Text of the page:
Recently, I shared a message at a care center on finding joy in trials. Typically care centers are not places filled with joy, but they are filled with trials. As I spoke, I looked into the faces of the attendees, some in their 80s, some in their 90s, all familiar with pain. I was woefully under qualified to be speaking to them about this. Fear crept in. Could I discourage them by encouraging them to seek joy in trials if they had found none? Would they feel like a lesser Christian if they weren’t always singing in the rain?
As Christians, we worship a great redeemer. Implicit in that, is the belief that no matter how bleak the situation, no matter how “great the pain of searing loss” He will always redeem our losses for His purposes and glory. His very plan of salvation – laid down before the foundations of the world, played out through crucifixion and an empty garden tomb – was to snatch victory from the jaws of defeat. With this gift, we are able to seek His mind and find joy even in the darkest times.
But what happens if, from the Pit of Despair (cough), we can’t clearly see a path to rejoicing? Or, we see it but cannot accept it? What if our hearts are just too broken? Is it a Christian’s duty to always put on a happy face and sing in exultation with choirs of angels at a cancer diagnosis, or can we hum a tune with the Man in Black for the poor and beaten down (especially if we’re poor and beaten down)? Is it a failure of faith to look at the darkness around (and sometimes inside) and despair?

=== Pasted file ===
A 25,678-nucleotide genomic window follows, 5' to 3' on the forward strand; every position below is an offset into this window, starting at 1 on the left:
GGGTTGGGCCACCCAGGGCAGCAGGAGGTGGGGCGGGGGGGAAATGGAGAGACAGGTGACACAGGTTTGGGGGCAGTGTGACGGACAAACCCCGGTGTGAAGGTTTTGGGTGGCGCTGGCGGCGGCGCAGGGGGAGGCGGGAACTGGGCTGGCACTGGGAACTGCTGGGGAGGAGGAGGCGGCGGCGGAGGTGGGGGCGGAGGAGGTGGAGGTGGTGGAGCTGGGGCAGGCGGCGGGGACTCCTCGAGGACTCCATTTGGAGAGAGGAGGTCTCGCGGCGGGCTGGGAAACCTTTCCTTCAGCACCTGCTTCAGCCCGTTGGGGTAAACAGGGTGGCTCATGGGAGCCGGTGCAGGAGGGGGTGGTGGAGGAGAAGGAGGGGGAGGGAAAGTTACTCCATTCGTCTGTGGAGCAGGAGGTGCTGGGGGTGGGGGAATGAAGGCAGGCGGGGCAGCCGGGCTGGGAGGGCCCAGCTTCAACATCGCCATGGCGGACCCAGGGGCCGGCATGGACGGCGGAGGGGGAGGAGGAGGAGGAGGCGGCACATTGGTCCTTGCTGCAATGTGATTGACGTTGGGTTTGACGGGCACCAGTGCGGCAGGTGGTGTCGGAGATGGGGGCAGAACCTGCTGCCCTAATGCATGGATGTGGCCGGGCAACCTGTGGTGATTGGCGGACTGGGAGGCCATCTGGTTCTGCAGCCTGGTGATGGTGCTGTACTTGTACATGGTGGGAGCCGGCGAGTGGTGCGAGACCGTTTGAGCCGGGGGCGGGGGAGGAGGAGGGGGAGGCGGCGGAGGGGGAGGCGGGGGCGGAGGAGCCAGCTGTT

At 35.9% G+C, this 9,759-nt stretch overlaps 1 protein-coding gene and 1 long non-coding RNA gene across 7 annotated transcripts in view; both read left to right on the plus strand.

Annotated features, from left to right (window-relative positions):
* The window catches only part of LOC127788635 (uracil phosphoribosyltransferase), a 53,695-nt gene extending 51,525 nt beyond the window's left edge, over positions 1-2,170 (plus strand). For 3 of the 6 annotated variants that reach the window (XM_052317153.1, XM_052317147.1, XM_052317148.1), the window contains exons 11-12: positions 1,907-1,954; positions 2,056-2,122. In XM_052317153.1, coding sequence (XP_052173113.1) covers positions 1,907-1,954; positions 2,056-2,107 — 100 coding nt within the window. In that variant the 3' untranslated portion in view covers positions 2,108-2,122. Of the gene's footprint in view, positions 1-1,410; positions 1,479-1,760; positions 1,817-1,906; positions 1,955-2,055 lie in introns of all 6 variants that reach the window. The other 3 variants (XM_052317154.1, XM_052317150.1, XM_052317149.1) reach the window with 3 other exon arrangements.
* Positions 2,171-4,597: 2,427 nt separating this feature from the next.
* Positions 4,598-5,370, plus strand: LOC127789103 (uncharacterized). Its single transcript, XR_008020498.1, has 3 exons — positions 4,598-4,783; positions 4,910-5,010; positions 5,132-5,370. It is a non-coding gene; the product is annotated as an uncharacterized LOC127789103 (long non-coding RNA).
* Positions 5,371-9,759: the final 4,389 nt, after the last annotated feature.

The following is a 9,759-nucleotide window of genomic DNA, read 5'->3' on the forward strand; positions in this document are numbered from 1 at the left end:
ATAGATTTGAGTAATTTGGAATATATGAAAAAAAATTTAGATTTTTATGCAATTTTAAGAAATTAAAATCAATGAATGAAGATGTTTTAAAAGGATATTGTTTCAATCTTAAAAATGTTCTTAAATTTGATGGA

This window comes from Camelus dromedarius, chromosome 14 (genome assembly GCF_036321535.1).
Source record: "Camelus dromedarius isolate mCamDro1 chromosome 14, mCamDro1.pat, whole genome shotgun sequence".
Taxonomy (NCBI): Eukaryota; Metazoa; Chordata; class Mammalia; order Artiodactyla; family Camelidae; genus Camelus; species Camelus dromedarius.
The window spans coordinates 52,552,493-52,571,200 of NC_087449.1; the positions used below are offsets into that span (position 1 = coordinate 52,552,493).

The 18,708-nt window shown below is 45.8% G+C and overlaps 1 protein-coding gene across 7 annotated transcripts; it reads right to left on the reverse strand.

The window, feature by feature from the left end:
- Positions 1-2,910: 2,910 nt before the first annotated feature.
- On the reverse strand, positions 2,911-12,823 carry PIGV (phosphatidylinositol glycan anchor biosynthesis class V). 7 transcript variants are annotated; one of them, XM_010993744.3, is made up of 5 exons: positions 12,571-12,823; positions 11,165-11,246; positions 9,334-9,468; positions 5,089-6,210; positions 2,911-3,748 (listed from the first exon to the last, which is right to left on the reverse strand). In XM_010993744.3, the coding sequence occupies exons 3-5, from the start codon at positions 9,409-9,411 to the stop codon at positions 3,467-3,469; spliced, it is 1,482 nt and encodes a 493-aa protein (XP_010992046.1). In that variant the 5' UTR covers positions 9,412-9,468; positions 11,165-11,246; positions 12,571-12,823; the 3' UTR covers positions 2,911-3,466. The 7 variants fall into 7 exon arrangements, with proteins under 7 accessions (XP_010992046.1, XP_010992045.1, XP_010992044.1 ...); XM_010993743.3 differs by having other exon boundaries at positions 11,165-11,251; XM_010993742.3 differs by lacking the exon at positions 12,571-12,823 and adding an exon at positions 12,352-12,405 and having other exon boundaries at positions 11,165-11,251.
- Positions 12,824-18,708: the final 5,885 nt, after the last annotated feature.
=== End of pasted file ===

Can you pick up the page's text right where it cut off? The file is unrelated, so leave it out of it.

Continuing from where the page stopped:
When I see the pain of torture and death in Nairobi and Pakistan and Syria; when I lose a loved one; when I lose a job (btw, thanks congress) when my apathy shames me; when I lose my identity; when my sin stares me in the face and pierces my soul, my knees buckle. When darkness surrounds, the words of Psalm 88 echo in my brain:
My eye grows dim through sorrow.
Every day I call upon you, O Lord;
I spread out my hands to you.
Do you work wonders for the dead?
And there is Jesus saying: “Blessed are those who mourn, for they shall be comforted.”
Spurgeon says: “One would have thought mourning and being blessed were in opposition, but the infinitely wise Savior puts them together… What he has joined together let no man put asunder.”
When we are downcast and dry, weary of our brokenness and the brokenness of the world around us, feeling empty and lost, it is not a failure of faith. We can cry out to God with honesty in our weakness. We can mourn, and in mourning find comfort and in comfort, joy.